Roger Lass, Paul Hopper, Dan Everett, Scott DeLancey, James Gair e Andrei Spencer point to the exactly parallel Engl. construct: The shirts want washed; he wants his head examined «for people who do stupid things» (R.Lass); in particular this construct is typical of Scottish Engl. and of some USA regions (Pennsylvania, Oregon etc.): the house wants painted. The type mentioned by Östen Dahl the house wants painting seems to be a bit different, since painting might be an NP object (cf. your hair wants cutting), as in Danish: huset trænger til maling litter. “house-the needs towards ( i.e. “of”) color/paint” (Hartmut Haberland’s ex.). [Addendum:This might be the case also for the Chiapas Span. quoted fn.1 if, as maintained by Enrique L.Palancar, lavado is a deverbal noun –cf. Este carro quiere/necesita un lavado] (As for “want” + preposition Jan Terje Faarlund quotes the following ex. from East Norw. dialects: dæ vill tel my tømmer åt denni hytten “it will to [tel] much timber for this cabin”, i.e. “it takes much timber to build this cabin”; the deontic/necessity meaning of ville is clear.) Urmas Sutrop has furnished the following Eston. ex. maja[Nom.Sg] tahab[3Sg] värvimist[nomen actionis, partitive], litter. “house wants of painting”, while in Latv. and Livon. “the verb for ‘want’ can be combined with inanimate subjects and the lexical verb in the form of a passive p r e s e n t participle to express necessitive modality” : Bernhard Wälchli, who mentions also Germ. Die Diele will gewaschen werden ; he thinks that possibly Latv. and Livon. have been influenced by Germ.: Latv. nauda gribas[3PRES.REFL] skaitama[PART.PASSV.PRES.F.SG] “das Geld will gezählt werden”; cf. Lit. pinigai[money:PL.M] (prašosi[demand:PRES3REFL]) skaičiuojami [PART.PASSV. PRES.PL.M]. “For the Lith. ex. is relevant that it has almost the same meaning with and without the peuso-modal verb. So it becomes clear that the modal meaning is fully expressed by the participle itself”, Wälchli. Concerning the Slavonic languages: Mirjam Fried mentions the Tchech verb chtit “want” in sentences as To chce3SgPRES vymalovatINF litter. “it wants (to) paint”, i.e. ‘a paint job is needed’ (trans. verb without compl.), To chce novouACC pračkuACC “it needs (a) new washingmachine”, i.e. “a new washingmachine is needed”.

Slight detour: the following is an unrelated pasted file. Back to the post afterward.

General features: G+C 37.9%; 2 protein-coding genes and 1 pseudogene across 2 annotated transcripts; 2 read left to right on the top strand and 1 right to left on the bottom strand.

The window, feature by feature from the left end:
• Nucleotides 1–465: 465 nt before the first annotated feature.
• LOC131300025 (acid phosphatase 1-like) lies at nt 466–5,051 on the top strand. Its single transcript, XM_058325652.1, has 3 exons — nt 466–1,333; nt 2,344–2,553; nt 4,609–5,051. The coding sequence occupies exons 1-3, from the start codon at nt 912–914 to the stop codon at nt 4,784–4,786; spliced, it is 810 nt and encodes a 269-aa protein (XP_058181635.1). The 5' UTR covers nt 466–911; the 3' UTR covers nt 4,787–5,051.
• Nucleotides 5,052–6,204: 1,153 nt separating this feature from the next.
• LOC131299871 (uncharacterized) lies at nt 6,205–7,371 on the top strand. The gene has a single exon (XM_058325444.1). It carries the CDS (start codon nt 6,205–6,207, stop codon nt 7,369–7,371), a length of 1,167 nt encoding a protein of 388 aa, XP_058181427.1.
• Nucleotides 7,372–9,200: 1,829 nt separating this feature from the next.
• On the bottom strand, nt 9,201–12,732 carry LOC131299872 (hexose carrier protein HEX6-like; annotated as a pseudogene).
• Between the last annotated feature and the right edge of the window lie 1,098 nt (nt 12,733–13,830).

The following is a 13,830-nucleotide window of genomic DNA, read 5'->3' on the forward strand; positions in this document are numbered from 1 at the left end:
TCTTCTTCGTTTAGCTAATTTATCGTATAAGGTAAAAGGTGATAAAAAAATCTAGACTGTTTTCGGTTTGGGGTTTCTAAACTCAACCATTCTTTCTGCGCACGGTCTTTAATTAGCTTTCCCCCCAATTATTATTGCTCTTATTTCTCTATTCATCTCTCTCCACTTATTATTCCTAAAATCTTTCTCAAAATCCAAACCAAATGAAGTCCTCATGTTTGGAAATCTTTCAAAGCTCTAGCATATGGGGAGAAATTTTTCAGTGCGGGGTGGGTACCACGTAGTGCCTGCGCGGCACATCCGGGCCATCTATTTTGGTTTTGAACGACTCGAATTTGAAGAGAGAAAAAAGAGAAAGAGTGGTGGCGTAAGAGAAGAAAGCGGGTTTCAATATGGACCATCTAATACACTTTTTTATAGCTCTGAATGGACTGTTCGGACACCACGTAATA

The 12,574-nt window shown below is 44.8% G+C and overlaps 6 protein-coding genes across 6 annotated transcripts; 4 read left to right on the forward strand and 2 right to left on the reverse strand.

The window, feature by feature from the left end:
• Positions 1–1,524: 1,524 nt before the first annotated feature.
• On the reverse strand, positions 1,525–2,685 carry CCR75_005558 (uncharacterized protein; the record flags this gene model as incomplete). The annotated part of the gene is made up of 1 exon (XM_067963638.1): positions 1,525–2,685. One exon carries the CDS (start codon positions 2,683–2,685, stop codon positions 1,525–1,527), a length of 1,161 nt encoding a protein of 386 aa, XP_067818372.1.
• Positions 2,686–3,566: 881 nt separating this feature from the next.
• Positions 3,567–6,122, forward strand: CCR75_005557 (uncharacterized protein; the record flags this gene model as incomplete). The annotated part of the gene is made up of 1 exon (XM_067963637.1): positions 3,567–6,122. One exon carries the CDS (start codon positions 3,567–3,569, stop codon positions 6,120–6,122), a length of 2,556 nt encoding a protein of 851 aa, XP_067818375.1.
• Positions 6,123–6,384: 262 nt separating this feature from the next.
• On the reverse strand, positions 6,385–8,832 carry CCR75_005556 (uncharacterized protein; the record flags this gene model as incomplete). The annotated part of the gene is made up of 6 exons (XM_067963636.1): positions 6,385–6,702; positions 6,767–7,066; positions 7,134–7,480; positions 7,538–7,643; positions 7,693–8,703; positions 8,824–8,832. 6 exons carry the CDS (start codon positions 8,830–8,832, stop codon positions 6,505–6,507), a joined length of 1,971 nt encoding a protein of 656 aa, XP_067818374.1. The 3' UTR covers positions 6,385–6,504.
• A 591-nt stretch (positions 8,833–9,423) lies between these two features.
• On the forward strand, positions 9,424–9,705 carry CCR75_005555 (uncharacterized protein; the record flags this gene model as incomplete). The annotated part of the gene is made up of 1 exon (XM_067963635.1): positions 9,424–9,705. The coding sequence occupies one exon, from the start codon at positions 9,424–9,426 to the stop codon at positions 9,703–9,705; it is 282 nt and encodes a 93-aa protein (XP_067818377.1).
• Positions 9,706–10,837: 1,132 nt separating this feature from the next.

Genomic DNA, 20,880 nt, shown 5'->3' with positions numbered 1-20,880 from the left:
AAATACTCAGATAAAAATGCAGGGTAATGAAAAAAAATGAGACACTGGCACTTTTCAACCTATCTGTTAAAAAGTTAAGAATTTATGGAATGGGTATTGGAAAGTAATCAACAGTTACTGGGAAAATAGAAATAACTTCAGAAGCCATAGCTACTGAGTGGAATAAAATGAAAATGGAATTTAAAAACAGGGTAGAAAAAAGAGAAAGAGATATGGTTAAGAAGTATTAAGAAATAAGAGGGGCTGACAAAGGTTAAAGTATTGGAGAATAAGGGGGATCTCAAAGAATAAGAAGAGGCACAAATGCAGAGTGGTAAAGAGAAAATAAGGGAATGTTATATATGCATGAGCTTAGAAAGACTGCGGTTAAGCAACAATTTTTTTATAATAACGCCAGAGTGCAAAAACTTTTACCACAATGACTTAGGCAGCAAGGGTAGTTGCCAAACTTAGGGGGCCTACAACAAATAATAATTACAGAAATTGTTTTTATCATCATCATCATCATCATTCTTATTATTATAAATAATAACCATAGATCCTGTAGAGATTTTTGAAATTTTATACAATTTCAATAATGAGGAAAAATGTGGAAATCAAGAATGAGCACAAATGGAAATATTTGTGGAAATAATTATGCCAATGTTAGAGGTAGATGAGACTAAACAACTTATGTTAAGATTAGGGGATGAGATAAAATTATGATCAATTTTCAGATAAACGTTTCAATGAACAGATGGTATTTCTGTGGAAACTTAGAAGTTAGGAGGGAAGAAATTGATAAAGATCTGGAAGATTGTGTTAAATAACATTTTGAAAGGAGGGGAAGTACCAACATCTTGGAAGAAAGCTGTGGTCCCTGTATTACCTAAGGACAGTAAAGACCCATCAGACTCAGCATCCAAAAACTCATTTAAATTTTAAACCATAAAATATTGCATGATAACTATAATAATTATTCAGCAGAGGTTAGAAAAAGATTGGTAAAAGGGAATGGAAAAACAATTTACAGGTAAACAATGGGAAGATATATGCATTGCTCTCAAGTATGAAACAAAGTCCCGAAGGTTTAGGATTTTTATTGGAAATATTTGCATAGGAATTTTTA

An extra-Europ. parallel is suggested by Annie Montaut: in bazari Hindi, a pidginized variety of Hindi spoken by migrants in big cities’ bazars and particularly in Bombay, the verb meaning in standard Hindi “want” is used for expressing obligation.

Clearly, a systematic research should be done with a representative language sample. Nevertheless, even from the answers I got in a totally non systematic manner it is clear that the construction under scrutiny is fairly wide-spread. Joan Bybee writes that “it is not unusual for a verb meaning ‘need’ to change its meaning to one of volition” and she quotes an amusing ‘witticism’ between Oxford and Cambridge reported by Nicholas Ostler (on George I’s donation of the Bishop of Ely’s library to Cambridge): The King observing with judicious eyes / The state of both his universities / To Oxford sent a troop of horse. For why? / That learned body wanted loyalty./ To Cambridge books as very well discerning / How much that loyal body wanted learning.

Concerning finally the Mediterranean languages one has to recall with Hartmut Haberland the ModGk construction: to spíti théli[3Sg.PRES !] vápsimo [SN oggetto], litter. “the house wants paintNP.OBJl”. As I said above, the Eston. and Greek constructions, as well as the Engl. -ing constructions, are not exactly of the same kind as (19)-(23), but it is nevertheless worth noticing that still another Mediterranean language has “want” for expressing necessity, obligation.